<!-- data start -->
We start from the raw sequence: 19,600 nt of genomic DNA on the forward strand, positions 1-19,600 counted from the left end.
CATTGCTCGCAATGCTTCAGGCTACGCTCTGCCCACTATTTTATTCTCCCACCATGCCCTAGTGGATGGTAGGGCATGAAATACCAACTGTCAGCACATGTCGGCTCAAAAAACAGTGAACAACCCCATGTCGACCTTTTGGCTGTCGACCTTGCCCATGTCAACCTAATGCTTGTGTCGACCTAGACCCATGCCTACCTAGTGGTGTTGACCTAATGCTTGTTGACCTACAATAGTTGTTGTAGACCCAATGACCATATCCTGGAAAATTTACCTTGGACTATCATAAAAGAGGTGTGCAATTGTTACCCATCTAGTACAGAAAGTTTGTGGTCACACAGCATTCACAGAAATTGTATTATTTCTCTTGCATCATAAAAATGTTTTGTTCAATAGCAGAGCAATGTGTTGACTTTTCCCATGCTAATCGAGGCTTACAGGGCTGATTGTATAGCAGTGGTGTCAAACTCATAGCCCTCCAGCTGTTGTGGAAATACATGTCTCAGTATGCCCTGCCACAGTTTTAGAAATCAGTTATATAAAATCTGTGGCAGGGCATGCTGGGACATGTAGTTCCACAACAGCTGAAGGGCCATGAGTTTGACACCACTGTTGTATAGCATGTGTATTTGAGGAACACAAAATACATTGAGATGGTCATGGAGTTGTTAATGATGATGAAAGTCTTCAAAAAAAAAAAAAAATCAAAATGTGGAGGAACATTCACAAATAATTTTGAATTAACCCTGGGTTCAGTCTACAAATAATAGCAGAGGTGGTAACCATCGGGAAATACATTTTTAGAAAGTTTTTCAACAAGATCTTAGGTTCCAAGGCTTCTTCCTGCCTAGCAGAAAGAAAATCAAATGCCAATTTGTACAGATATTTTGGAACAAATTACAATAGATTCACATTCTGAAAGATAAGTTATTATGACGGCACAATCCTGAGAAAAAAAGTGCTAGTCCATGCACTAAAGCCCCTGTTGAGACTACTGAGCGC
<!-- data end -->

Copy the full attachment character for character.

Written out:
We start from the raw sequence: 19,600 nt of genomic DNA on the forward strand, positions 1-19,600 counted from the left end.
CATTGCTCGCAATGCTTCAGGCTACGCTCTGCCCACTATTTTATTCTCCCACCATGCCCTAGTGGATGGTAGGGCATGAAATACCAACTGTCAGCACATGTCGGCTCAAAAAACAGTGAACAACCCCATGTCGACCTTTTGGCTGTCGACCTTGCCCATGTCAACCTAATGCTTGTGTCGACCTAGACCCATGCCTACCTAGTGGTGTTGACCTAATGCTTGTTGACCTACAATAGTTGTTGTAGACCCAATGACCATATCCTGGAAAATTTACCTTGGACTATCATAAAAGAGGTGTGCAATTGTTACCCATCTAGTACAGAAAGTTTGTGGTCACACAGCATTCACAGAAATTGTATTATTTCTCTTGCATCATAAAAATGTTTTGTTCAATAGCAGAGCAATGTGTTGACTTTTCCCATGCTAATCGAGGCTTACAGGGCTGATTGTATAGCAGTGGTGTCAAACTCATAGCCCTCCAGCTGTTGTGGAAATACATGTCTCAGTATGCCCTGCCACAGTTTTAGAAATCAGTTATATAAAATCTGTGGCAGGGCATGCTGGGACATGTAGTTCCACAACAGCTGAAGGGCCATGAGTTTGACACCACTGTTGTATAGCATGTGTATTTGAGGAACACAAAATACATTGAGATGGTCATGGAGTTGTTAATGATGATGAAAGTCTTCAAAAAAAAAAAAAAATCAAAATGTGGAGGAACATTCACAAATAATTTTGAATTAACCCTGGGTTCAGTCTACAAATAATAGCAGAGGTGGTAACCATCGGGAAATACATTTTTAGAAAGTTTTTCAACAAGATCTTAGGTTCCAAGGCTTCTTCCTGCCTAGCAGAAAGAAAATCAAATGCCAATTTGTACAGATATTTTGGAACAAATTACAATAGATTCACATTCTGAAAGATAAGTTATTATGACGGCACAATCCTGAGAAAAAAAGTGCTAGTCCATGCACTAAAGCCCCTGTTGAGACTACTGAGCGC